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Trump excoriates a whistle-blower. TRANSCRIPT: 10/9/19, Hardball w/ Chris Matthews.

Guests: Jonathan Swan; Dina Titus; Natasha Bertrand; Kim Wehle, DavidFrench, Christine Todd Whitman, Kelly Magsamen, Sahil Kapur, ChristinaGreer

STEVE KORNACKI, MSNBC HOST:  Trump tries to run out the clock.  Let`s play HARDBALL.

Good evening.  I`m Steve Kornacki in for Chris Matthews.

After weeks on the defensive, the president is diving head first into a constitutional showdown.  In a sweeping assertion issued in White House letter yesterday, the administration outright refused to comply with Congress in its ongoing impeachment inquiry.  The letter claims among other things that the House inquiry is, quote, unconstitutional, though the Constitution does give Congress the power to impeach a president.

Late today, Trump again challenged Congress` authority.


DONALD TRUMP, U.S. PRESIDENT:  The whole thing is a scam.  It`s a fix.  And we wrote a letter yesterday and probably ends up being a big Supreme Court case.  Maybe it goes a long time.  I don`t know.

REPORTER:  If Pelosi holds a vote on the floor on impeachment and commits to the rules of previous impeachment proceedings, you`ll in that investigation?

TRUMP:  If the rules are fair because I don`t know exactly your definition.


KORNACKI:  According to Axios, Trump`s approach suggests, quote, the strategy is to fight the Democrats in court and stonewall the investigation as long as possible.  The news prompted former Vice President and current presidential candidate Joe Biden to issue a blistering rebuke of the president today.


JOE BIDEN (D), FORMER U.S. VICE PRESIDENT, PRESIDENTIAL CANDIDATE:  With his words and his actions, President Trump has indicted himself by obstructing justice, refusing to comply with the congressional inquiry.  He`s already convicted himself.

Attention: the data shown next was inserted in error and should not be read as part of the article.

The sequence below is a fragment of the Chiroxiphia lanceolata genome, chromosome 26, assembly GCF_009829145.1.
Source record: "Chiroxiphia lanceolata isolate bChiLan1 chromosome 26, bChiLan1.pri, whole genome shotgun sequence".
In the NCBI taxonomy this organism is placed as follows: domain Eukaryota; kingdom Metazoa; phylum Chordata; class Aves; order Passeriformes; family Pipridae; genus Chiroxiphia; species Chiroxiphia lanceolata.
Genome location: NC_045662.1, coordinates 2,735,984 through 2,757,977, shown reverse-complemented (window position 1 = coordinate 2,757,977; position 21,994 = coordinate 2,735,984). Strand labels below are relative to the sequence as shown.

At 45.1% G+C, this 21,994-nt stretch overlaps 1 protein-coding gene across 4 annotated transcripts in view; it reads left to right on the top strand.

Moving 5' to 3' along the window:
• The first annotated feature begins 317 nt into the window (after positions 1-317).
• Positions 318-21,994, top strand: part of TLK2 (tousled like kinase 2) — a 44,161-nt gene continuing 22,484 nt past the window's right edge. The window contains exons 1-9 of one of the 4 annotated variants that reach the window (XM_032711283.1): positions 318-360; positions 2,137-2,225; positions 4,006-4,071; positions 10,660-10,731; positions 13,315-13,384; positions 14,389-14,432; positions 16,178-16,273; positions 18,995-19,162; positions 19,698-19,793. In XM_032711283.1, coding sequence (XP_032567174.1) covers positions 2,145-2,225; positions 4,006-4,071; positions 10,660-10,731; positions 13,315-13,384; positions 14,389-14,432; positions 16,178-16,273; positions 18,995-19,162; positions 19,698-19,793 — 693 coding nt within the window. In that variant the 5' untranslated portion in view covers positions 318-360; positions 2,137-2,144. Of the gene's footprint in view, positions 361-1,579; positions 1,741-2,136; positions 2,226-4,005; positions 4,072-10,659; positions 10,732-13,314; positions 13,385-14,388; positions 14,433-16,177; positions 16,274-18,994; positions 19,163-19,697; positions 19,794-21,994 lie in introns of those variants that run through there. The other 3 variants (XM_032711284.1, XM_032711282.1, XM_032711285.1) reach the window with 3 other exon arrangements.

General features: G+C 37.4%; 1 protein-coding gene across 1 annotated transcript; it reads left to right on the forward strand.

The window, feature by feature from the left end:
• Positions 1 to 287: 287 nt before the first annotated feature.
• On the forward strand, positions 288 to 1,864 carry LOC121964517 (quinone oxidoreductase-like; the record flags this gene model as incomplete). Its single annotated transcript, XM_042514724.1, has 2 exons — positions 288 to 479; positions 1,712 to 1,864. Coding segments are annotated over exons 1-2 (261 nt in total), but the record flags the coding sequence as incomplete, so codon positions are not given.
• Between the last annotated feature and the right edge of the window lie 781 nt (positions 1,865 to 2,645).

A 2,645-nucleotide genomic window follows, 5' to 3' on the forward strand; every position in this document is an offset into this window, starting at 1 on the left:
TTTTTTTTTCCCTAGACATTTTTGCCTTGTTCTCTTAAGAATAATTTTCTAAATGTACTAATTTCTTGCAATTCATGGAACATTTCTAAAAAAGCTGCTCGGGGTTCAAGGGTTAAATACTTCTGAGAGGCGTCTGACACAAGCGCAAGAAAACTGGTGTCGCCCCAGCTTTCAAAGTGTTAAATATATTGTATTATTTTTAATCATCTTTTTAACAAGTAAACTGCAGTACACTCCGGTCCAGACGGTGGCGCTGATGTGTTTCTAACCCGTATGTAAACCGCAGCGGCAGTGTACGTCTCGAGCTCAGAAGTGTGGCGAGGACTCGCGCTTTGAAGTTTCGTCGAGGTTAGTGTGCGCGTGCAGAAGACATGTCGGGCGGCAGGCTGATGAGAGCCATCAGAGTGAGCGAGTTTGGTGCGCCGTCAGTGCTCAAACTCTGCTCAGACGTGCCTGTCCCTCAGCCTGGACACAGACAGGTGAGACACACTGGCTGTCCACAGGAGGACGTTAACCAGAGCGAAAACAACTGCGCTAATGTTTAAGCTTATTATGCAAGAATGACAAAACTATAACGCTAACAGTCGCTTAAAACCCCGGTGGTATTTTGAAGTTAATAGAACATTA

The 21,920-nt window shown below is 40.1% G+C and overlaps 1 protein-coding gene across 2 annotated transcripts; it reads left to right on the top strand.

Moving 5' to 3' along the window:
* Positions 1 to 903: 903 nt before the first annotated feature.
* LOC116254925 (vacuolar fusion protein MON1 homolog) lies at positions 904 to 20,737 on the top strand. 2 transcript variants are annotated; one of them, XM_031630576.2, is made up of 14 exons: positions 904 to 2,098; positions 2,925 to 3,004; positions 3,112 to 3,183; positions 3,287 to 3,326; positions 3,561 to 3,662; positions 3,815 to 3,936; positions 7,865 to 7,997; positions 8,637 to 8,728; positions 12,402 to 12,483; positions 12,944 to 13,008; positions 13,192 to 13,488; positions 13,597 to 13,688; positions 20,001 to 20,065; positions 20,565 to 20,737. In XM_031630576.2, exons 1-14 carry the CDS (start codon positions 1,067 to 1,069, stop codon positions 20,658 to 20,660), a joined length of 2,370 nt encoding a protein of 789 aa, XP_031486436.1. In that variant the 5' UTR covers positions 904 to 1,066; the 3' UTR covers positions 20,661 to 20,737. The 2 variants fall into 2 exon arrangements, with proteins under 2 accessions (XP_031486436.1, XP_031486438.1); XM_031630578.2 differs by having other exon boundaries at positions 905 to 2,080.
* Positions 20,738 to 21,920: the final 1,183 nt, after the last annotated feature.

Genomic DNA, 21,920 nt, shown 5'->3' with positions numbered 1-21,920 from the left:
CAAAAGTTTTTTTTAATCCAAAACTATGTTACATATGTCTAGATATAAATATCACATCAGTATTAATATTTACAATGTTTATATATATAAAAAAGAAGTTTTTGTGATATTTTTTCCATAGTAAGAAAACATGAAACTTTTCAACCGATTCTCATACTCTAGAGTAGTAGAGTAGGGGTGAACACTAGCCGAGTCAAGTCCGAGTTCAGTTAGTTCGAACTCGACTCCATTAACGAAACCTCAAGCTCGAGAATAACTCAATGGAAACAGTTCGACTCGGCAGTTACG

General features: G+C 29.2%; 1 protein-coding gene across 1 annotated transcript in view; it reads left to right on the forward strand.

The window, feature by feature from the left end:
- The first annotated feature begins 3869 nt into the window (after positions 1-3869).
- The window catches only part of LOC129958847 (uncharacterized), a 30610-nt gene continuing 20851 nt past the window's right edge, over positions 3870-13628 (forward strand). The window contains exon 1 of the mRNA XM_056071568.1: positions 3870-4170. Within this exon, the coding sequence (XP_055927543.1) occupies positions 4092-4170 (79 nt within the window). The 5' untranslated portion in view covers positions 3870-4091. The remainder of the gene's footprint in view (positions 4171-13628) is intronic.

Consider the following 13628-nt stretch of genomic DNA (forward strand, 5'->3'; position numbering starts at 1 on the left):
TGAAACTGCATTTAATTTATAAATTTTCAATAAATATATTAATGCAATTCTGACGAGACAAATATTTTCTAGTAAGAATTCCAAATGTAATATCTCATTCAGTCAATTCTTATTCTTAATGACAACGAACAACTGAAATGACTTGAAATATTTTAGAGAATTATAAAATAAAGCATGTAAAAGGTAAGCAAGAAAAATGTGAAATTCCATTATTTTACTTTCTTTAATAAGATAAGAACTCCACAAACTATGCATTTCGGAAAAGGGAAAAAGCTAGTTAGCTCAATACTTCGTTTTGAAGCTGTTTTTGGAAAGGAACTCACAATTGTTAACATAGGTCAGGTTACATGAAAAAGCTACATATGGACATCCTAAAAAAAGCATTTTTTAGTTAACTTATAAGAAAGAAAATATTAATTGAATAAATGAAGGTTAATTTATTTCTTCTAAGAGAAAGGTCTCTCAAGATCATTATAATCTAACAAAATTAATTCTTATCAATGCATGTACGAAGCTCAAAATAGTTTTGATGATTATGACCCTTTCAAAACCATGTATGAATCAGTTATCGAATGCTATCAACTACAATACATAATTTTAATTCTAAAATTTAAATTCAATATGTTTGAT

In full view of the world and the American people, Donald Trump has violated his oath of office, betrayed this nation and committed impeachable acts.

To preserve our Constitution, our democracy, our basic integrity, he should be impeached.


KORNACKI:  Meanwhile, new evidence continues to trickle out.  Today, emails obtained by The New York Times show the administration told U.S. diplomats to downplay the release of military aid to Ukraine after the president inexplicably froze it for almost two months.

But the White House refuses to comply with Congress.  It has already released material that is driving the impeachment push.  That is the White House memo of Trump`s call with Ukrainian President Zelensky, which shows that when Zelensky asked about U.S. military support, the president replied, quote, I would like you to do us a favor though.  That favor, according to the memo, may have been a commitment from Ukraine to launch investigations into Joe and Hunter Biden.

I am joined now by Congresswoman Dina Titus, a Democrat from Nevada and a member of the House Foreign Affairs Committee, Jonathan Swan, National Political Reporter for Axios, Natasha Bertrand, National Security Correspondent for Politico, and Kim Wehle, University of Baltimore School of Law Professor and a former Assistant U.S. Attorney and also author of the book, How to Read and Why.  Thanks to all of you for joining us.

Jonathan Swan, let me start with you because it`s your reporting from Axios there that we`re quoting in terms of the White House strategy here.  Take us through this idea, if I`m understanding correctly, you don`t provide any cooperation with Congress, you force Congress to go to the courts to get subpoenas, to try to enforce subpoenas, and it basically runs the clock to a point where impeachment just can`t happen.

JONATHAN SWAN, NATIONAL POLITICAL REPORTER, AXIOS:  Yes.  And I should be clear, there are disagreements within the White House staff about how to proceed with impeachment.